by F. William Engdahl
July 3, 2011
F. William Engdahl, is the
author of Seeds of Destruction: The Hidden Agenda of Genetic
Manipulation, published by Global Research.
He is also the author of Gods
of Money: Wall Street and the Death of the American Century; A
Century of War: Anglo-American Oil Politics and the New World Order
and Full Spectrum Dominance : Totalitarian Democracy in the New
World Order. He may be contacted via his website,
Reproduction of all or
significant parts of this article, as well as foreign translations,
require the author’s prior permission.
My late grandfather, a man of sturdy
Norwegian-American farm stock, who later became a newspaper editor and
political activist during the First World War, used to say,
'A man can get used to pretty much anything
with time, except dying... and even that with some practice.'
Well, as fate has it, it seems we, the vast
majority of the human race, are about to test that adage in regard to the
availability of our daily bread itself.
Food is one of those funny things it's hard to live without. We all tend to
take it for granted that our local supermarket will continue to offer
whatever we wish, in abundance, at affordable prices or nearly so. Yet
living without adequate food is the growing prospect facing hundreds of
millions, if not billions, of us over the coming years.
In a sense it's a genuine paradox. Our planet has everything we need to
produce nutritious natural food to feed the entire world population many
times over. This is the case, despite the ravages of industrialized
agriculture over the past half century or more.
Then, how can it be that our world faces, according to some predictions, the
prospect of a decade or more of famine on a global scale? The answer lies in
the forces and interest groups that have decided to artificially create a
scarcity of nutritious food.
The problem has several important dimensions.
The ability to manipulate the price of essential foods worldwide at will -
almost irrespective of today’s physical supply and demand for grains - is
quite recent. It is also scarcely understood.
Up until the grain crisis of the mid-1970s there was no single "world price"
for grain, the benchmark for the price of all foods and food products.
prices were determined locally in thousands of market places where buyer and
seller met. The onset of economic globalization was to change that radically
to the worse as the tiny percent of grains traded internationally were able
to set the global price for the bulk of grains grown.
From the time of the earliest traces left by Sumerian civilization some two
thousand years before Christ, in the region between the Tigris and Euphrates
rivers in today's Iraq, almost every culture had the practice of storing a
reserve stock of a grain harvest - right up to the most recent times. Wars,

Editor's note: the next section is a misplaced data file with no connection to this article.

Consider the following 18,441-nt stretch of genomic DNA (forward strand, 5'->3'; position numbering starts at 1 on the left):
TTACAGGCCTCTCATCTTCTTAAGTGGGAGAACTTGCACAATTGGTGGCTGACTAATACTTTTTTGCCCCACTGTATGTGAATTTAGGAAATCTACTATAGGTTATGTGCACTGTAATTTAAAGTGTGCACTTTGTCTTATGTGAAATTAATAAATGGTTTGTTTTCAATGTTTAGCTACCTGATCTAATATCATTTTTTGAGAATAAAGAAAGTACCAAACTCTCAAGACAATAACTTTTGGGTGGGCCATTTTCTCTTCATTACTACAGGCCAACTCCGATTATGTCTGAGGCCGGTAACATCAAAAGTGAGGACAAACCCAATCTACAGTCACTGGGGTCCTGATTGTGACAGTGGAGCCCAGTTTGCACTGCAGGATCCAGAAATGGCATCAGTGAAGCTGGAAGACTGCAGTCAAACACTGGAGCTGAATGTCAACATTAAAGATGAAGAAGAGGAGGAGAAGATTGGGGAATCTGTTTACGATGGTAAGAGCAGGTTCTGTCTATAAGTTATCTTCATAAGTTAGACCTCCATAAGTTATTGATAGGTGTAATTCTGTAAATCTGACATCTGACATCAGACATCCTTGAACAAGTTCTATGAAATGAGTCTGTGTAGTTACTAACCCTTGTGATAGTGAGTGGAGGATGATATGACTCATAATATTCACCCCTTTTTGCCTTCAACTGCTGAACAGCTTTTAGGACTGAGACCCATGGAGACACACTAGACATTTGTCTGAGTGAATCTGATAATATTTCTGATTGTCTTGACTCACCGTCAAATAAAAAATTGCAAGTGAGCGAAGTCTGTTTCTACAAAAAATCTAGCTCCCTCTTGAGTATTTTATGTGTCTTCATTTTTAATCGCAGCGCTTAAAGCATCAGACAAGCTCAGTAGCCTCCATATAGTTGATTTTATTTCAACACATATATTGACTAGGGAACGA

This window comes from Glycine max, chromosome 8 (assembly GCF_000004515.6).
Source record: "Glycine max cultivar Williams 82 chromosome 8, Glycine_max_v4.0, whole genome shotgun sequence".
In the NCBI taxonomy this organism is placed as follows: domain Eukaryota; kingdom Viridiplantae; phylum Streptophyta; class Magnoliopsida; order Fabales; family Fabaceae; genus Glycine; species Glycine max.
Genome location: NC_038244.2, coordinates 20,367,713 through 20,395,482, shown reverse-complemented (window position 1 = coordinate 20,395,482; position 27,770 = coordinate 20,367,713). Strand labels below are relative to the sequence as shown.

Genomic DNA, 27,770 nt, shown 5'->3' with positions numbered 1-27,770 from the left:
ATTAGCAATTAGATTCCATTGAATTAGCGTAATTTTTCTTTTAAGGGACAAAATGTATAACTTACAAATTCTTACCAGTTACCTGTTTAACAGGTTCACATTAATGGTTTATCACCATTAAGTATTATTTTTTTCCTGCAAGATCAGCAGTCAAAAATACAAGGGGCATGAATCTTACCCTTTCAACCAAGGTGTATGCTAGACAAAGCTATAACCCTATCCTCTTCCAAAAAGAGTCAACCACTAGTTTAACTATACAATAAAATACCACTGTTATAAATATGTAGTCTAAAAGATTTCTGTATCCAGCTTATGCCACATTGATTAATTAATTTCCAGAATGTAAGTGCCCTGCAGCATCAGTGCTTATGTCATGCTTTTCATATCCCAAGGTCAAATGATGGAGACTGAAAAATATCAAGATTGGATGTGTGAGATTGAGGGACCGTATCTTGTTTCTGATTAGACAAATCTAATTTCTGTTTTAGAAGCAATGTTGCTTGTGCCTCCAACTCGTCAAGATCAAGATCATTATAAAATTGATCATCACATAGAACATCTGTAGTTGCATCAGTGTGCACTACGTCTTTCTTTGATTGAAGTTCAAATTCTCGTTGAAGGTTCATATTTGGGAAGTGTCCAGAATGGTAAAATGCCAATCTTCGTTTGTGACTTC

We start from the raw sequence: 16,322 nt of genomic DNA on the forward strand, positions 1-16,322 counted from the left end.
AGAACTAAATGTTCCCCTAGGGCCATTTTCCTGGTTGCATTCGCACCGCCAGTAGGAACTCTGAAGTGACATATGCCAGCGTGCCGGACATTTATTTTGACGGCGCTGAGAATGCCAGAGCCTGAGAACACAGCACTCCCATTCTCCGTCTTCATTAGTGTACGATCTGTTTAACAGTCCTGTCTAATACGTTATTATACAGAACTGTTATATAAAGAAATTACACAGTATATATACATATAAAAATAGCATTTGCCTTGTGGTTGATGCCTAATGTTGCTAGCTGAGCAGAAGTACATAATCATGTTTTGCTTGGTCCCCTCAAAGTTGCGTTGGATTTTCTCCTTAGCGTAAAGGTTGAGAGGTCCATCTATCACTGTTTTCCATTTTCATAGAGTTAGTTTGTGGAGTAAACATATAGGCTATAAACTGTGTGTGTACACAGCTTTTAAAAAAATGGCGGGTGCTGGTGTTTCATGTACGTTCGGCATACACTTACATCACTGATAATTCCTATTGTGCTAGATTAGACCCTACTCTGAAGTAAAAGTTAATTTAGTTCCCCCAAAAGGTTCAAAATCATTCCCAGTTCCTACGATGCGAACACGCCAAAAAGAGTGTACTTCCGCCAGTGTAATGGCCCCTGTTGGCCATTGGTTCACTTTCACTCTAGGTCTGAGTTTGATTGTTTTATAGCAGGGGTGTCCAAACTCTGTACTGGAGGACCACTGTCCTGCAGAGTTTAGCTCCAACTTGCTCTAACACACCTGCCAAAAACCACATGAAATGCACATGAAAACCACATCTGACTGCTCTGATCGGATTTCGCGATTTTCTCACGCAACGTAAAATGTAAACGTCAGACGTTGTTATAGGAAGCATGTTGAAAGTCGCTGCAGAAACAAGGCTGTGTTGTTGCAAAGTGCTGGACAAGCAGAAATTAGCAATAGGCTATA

droughts and famines were the reason.
When properly stored, grain can be
safely stored over a period of about seven years, enabling reserve stocks in
case of an emergency.
After the Second World War, Washington created a General Agreement on
Tariffs and Trade (GATT) to serve as a wedge to push free trade among major
industrial nations, especially the European Community. During initial
negotiations, agriculture was deliberately kept off the table at the
insistence of the Europeans, especially the French, who regarded political
defense of Europe’s Common Agriculture Policy (CAP) and European agriculture
protections as non-negotiable.
Beginning in the 1980s with the political crusades of Margaret Thatcher and
Ronald Reagan, the extremist free market views of Chicago's
became increasingly accepted by leading European power circles.
the resistance to the Washington agriculture free trade agenda dissolved.
After more than seven years of intense horse-trading, lobbying and pressure,
the European Union finally agreed in 1993 to the
GATT Uruguay Round,
requiring a major reduction of national agriculture protection. Central to
the Uruguay Round deal was agreement on one major change: national grain
reserves as a government responsibility were to be ended.
Under the new 1993 GATT agreement, formalized with the creation of a World
Trade Organization to police the agreements with enforceable sanctions
against violators, ‘free trade’ in agriculture products was for the first
time an agreed priority of the world's major trading nations, a fateful
decision to put it mildly.
Henceforth, grain reserves were to be managed by the ‘free market,’ by
private companies, greatest among them the U.S. Grain Cartel giants, the
behemoths of American agribusiness. The grain companies argued that they
would be able to fill any emergency gaps more efficiently and save
governments the cost.
That ill-advised decision would open the floodgates to
unprecedented grain market shenanigans and manipulations.
ADM (Archer Daniels Midland)
Bunge and the primus inter
pares, Cargill (the largest privately-held grain and agribusiness trading
company in the world),
...emerged the great winners of the WTO process.
The outcome of the GATT agriculture talks was very much to the liking of the
people at Cargill. That was no surprise to insiders. Former Cargill
executive Dan Amstutz played the key role in drafting the agriculture trade
section of the GATT Uruguay Round.
In 1985 D. Gale Johnson of the University of
Chicago, a colleague of Milton Friedman, co-authored a seminal report for
Trilateral Commission that was the blueprint for what
they called "market-oriented" agricultural reform. It provided the framework
for the U.S. position in the coming GATT Uruguay Round negotiations.
Rockefeller group and its think tanks were the architects of ‘agricultural
reform,’ as with so much in our post-1945 world.
The process of eliminating government grain reserves in major producing
countries took time, but with the passage of the
1996 Farm Bill, the U.S. had